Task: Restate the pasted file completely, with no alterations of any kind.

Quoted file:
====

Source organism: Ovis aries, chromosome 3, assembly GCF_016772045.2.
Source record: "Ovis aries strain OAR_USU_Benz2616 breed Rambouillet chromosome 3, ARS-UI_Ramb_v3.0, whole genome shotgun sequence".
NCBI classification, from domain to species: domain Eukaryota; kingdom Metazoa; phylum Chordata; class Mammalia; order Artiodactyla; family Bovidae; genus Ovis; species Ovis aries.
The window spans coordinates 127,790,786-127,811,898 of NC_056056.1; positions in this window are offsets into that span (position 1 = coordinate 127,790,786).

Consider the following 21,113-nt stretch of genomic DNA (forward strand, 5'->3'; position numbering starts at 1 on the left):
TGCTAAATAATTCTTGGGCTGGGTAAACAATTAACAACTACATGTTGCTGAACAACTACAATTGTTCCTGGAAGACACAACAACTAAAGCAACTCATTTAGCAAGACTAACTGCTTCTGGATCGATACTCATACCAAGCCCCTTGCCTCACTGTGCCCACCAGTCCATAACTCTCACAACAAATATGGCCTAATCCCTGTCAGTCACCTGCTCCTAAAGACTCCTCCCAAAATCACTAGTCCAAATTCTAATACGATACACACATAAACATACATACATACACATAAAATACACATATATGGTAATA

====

Source organism: Ovis aries, chromosome 3, assembly GCF_016772045.2.
Source record: "Ovis aries strain OAR_USU_Benz2616 breed Rambouillet chromosome 3, ARS-UI_Ramb_v3.0, whole genome shotgun sequence".
NCBI classification, from domain to species: domain Eukaryota; kingdom Metazoa; phylum Chordata; class Mammalia; order Artiodactyla; family Bovidae; genus Ovis; species Ovis aries.
The window spans coordinates 127,790,786-127,811,898 of NC_056056.1; positions in this window are offsets into that span (position 1 = coordinate 127,790,786).

Consider the following 21,113-nt stretch of genomic DNA (forward strand, 5'->3'; position numbering starts at 1 on the left):
TGCTAAATAATTCTTGGGCTGGGTAAACAATTAACAACTACATGTTGCTGAACAACTACAATTGTTCCTGGAAGACACAACAACTAAAGCAACTCATTTAGCAAGACTAACTGCTTCTGGATCGATACTCATACCAAGCCCCTTGCCTCACTGTGCCCACCAGTCCATAACTCTCACAACAAATATGGCCTAATCCCTGTCAGTCACCTGCTCCTAAAGACTCCTCCCAAAATCACTAGTCCAAATTCTAATACGATACACACATAAACATACATACATACACATAAAATACACATATATGGTAATA